On Tuesday, Apple announced a redesign of its popular Podcasts app during its Spring Event, offering a premium service package to content creators and overhauling user-facing search features for a more navigable experience. Most significantly, it adds new compensation options for creators that directly compete against third-party creator support platforms like Patreon while also raising the question of creator oversight and potential control of what has been a longtime free-speech space.
Podcasts, launched in 2006, currently hosts more than two million
“Today, Apple Podcasts is the best place for listeners to discover and enjoy millions of great shows, and we are proud to lead the next chapter of podcasting with Apple
The Podcasters Program is an annual subscription plan for creators that in turn allows them the offer premium subscriptions to listeners. For $19.99, creators may now extend subscribers a seamless means of support in an Apple ecosystem with which they’re already familiar, as well as an all-inclusive experience in which users can unlock ad-free or pre-release episodes without leaving the app. Additional announced features for Podcasters Program creators include greater metadata about their podcasts’ performances, new “Engaged Listeners” to “Listeners by City” functions, and new visualization tools, including the new Episode Performance chart.
In preparation for the announcement, many large podcasting networks and creators, from Tenderfoot TV to The Athletic to Malcolm Gladwell, issued quotes to Apple in support of this new service. “[NPR supports Apple’s] plan to enable a new revenue source for content creators on their platform,” said John F. Lansing, president and CEO of NPR, in the Apple release. “Apple Podcasts Subscriptions will provide another opportunity for listeners to support their favorite podcasters at NPR and our Member stations in our mission to create a more informed public.”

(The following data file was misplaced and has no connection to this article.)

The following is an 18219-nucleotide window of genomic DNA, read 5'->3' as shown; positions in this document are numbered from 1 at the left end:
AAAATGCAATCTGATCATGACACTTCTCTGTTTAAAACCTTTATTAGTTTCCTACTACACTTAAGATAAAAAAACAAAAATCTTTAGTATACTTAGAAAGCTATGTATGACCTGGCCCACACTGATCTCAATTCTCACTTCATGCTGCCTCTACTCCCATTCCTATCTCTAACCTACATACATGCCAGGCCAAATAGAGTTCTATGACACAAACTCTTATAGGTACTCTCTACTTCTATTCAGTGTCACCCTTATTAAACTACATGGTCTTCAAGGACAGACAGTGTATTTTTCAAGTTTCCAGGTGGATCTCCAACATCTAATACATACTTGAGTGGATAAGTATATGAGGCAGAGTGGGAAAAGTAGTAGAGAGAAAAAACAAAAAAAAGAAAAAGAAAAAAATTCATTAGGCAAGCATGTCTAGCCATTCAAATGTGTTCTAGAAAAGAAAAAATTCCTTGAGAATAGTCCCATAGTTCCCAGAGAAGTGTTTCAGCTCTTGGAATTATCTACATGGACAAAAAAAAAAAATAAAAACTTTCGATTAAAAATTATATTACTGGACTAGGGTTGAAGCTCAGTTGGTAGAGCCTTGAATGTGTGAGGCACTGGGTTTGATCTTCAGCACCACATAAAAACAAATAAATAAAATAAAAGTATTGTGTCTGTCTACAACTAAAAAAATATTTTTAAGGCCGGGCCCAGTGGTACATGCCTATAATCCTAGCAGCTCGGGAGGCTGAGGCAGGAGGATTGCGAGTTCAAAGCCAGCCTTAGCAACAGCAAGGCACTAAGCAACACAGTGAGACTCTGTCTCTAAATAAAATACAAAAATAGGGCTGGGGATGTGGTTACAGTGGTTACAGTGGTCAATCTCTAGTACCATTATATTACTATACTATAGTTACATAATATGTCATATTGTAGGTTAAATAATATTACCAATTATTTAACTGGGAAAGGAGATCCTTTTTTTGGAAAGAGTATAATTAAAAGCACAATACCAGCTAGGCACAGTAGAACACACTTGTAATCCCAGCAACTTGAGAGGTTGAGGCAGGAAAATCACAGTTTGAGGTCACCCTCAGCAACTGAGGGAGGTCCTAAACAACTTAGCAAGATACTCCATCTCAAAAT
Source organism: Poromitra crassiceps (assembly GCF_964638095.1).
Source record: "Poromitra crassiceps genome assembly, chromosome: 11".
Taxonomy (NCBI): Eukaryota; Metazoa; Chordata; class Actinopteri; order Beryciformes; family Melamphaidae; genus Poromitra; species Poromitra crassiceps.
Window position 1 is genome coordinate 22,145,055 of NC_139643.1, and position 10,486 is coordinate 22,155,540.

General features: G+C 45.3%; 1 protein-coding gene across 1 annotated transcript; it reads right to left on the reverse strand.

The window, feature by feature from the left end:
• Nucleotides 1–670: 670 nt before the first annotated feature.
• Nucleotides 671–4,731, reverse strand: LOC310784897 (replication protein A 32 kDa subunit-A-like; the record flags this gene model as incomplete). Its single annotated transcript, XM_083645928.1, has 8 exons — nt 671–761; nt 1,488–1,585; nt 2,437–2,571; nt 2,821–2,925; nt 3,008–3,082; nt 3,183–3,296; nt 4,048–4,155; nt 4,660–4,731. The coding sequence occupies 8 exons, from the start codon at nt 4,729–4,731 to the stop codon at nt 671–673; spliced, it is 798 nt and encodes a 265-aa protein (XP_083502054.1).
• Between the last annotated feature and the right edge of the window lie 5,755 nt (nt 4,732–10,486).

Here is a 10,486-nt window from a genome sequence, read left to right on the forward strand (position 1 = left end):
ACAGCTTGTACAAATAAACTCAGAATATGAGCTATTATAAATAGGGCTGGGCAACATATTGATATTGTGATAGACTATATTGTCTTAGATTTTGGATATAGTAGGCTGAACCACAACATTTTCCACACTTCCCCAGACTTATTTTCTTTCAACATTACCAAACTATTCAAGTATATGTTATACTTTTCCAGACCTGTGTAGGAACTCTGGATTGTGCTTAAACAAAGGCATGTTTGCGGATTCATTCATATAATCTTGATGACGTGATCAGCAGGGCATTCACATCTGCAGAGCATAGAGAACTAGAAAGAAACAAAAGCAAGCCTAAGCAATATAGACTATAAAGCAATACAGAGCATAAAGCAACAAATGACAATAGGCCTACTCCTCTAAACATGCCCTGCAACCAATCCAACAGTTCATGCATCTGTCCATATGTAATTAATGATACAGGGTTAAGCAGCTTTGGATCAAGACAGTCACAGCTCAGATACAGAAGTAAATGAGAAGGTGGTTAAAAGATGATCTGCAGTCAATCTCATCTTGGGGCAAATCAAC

Of course, this is significant for services like Patreon, which have acted as third-party financial support platforms for independent creators while taking a percentage of subscriber fees. With Apple’s new subscription feature, it essentially cuts out these third-party platforms, creating an existential crisis for them. For larger podcasting networks, many of which have developed their own subscription models, it will be interesting to see which migrate to Apple and which retain their own infrastructure.
However, the question remains as to how, with Apple handling its creators’ finances, the company may extend greater oversight over what its creators can and cannot say. Patreon has famously clashed with users when their content, sometimes not even hosted by the platform, has crossed its boundaries. As they say, he who holds the gold makes the rules, and through its Subscriptions program, Apple is entering into the business of being a conduit to its creators’ funding. This becomes a powerful bargaining chip.
On the same day as Apple’s announcement, Facebook announced a slew of new features, which includes a podcasting feature complete with a creator compensation model.
One might believe this is a long-overdue change within the Podcasts platform, which has seen little intervention or innovation in its 15-year history. Creators meanwhile have seen peers like Joe Rogan grow into million-dollar brands. With Apple’s new Subscriptions program, the next generation will have a more seamless way to increase their own revenue.
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